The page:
Methods and Results Liquid chromatography electrospray ionization–tandem mass spectrometry was used for lipid profiling of platelet-derived MVs. Lysophosphatidylcholine (LPC) was found to be a major component of platelet-derived MVs. Investigating the direct effects of LPC, we found that it induces platelet activation, spreading, migration and aggregation as well as formation of inflammatory platelet–monocyte aggregates. We show for the first time that platelets express the LPC receptor G2AR, which mediates LPC-induced platelet activation. In a mouse model of atherosclerotic plaque instability/rupture, circulating LPC was detected as a surrogate marker of plaque instability. These findings were confirmed by matrix-assisted laser desorption ionization imaging, which showed that the LPC concentration of human plaques was highest in vulnerable plaque regions.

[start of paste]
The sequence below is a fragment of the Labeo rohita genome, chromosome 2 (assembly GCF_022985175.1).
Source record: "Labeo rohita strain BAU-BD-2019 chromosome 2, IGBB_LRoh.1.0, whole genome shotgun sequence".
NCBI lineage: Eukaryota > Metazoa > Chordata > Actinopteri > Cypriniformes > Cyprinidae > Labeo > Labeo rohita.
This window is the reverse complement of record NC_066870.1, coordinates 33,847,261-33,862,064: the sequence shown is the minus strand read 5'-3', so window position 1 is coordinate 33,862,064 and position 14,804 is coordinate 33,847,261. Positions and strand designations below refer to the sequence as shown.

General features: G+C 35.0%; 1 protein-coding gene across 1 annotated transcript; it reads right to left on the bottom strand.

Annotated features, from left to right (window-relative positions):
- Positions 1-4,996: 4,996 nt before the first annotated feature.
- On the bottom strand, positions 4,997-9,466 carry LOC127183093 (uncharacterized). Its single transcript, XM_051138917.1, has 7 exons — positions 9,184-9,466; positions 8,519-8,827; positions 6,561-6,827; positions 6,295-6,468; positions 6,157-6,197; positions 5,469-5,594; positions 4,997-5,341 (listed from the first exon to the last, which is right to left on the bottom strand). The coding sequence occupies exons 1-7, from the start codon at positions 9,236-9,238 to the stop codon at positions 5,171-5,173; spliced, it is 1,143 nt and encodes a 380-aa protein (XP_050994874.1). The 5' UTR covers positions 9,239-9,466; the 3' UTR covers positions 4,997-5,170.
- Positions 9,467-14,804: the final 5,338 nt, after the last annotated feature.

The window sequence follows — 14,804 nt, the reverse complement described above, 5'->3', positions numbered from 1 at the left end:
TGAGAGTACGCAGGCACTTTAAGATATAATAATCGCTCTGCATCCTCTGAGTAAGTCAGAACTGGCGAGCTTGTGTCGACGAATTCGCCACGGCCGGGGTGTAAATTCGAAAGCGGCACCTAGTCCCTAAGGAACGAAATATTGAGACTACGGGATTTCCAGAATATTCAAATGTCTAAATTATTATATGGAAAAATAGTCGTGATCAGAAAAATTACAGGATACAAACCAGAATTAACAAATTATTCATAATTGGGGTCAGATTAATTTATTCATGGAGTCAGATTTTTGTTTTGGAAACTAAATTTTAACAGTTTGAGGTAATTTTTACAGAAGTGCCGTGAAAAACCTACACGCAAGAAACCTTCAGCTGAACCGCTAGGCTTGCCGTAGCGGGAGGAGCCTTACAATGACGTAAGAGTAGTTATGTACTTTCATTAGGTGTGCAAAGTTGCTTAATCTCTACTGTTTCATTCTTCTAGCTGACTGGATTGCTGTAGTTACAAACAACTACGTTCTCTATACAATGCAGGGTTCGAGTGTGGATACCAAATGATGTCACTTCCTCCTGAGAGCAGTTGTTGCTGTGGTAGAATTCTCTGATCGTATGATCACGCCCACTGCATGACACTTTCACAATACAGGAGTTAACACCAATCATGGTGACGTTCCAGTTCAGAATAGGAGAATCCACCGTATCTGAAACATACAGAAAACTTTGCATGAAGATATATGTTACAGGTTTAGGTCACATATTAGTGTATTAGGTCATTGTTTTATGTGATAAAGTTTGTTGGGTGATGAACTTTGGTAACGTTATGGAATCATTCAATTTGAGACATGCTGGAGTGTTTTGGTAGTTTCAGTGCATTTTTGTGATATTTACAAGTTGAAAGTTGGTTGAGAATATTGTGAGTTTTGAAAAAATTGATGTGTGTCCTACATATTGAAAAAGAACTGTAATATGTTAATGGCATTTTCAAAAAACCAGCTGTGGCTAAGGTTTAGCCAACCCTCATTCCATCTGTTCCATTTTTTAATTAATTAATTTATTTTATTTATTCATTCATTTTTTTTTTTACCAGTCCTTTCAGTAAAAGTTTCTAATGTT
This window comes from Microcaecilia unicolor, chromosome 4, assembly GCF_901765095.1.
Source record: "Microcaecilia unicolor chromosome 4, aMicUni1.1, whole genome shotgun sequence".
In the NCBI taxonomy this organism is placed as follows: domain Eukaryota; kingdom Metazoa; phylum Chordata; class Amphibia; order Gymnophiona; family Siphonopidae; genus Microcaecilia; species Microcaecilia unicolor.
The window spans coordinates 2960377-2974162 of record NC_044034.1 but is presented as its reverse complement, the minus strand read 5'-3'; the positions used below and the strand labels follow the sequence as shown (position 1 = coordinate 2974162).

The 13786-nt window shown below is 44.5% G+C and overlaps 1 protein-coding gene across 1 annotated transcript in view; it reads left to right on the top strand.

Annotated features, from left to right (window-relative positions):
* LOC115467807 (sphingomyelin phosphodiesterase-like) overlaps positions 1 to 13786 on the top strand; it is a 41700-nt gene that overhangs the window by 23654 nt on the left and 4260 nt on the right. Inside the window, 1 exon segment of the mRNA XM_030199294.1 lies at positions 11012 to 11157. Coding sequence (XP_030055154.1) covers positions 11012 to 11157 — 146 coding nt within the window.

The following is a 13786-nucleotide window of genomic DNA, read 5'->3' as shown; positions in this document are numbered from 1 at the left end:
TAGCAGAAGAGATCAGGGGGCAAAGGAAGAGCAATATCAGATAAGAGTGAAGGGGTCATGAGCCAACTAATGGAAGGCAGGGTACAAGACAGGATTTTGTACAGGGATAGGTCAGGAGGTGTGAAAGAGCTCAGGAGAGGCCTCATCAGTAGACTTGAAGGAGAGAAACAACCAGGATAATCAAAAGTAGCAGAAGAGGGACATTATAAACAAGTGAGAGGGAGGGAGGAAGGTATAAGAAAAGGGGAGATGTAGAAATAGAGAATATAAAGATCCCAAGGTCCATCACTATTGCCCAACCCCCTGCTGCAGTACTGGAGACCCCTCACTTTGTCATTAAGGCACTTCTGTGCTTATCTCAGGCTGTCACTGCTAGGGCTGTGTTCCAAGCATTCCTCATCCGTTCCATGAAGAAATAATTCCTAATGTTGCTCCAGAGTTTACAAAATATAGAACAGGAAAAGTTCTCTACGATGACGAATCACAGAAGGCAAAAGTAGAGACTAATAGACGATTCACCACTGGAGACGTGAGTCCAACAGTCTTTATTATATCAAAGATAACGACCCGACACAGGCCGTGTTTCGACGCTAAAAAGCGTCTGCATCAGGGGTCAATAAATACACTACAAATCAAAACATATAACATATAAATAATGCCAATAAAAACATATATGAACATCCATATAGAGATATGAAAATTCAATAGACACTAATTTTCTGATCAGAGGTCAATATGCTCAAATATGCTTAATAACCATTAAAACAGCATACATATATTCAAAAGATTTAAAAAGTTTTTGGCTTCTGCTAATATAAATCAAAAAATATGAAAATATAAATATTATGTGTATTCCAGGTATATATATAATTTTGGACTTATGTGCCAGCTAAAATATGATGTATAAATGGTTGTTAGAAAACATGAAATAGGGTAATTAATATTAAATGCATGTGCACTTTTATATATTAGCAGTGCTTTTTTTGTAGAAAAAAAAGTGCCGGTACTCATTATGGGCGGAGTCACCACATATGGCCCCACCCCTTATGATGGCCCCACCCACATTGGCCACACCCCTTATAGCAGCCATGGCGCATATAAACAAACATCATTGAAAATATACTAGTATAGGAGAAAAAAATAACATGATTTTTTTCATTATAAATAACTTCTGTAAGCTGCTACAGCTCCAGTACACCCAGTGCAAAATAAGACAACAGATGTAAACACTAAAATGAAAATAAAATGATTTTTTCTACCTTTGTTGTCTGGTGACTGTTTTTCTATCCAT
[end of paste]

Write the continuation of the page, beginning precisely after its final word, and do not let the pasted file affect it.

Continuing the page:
Conclusion LPC is a major component of platelet-derived MVs and via its interaction with G2AR on platelets contributes to platelet activation, spreading, migration and aggregation and ultimately to vascular inflammation. Circulating LPC reports on atherosclerotic plaque instability in mice and is significantly increased in unstable areas of atherosclerotic plaques in both mice and humans, linking LPC to plaque instability.

Note

An abstract of this paper was presented at the ISTH Congress, July 6–10, 2019 in Melbourne, Australia.


Supplementary Material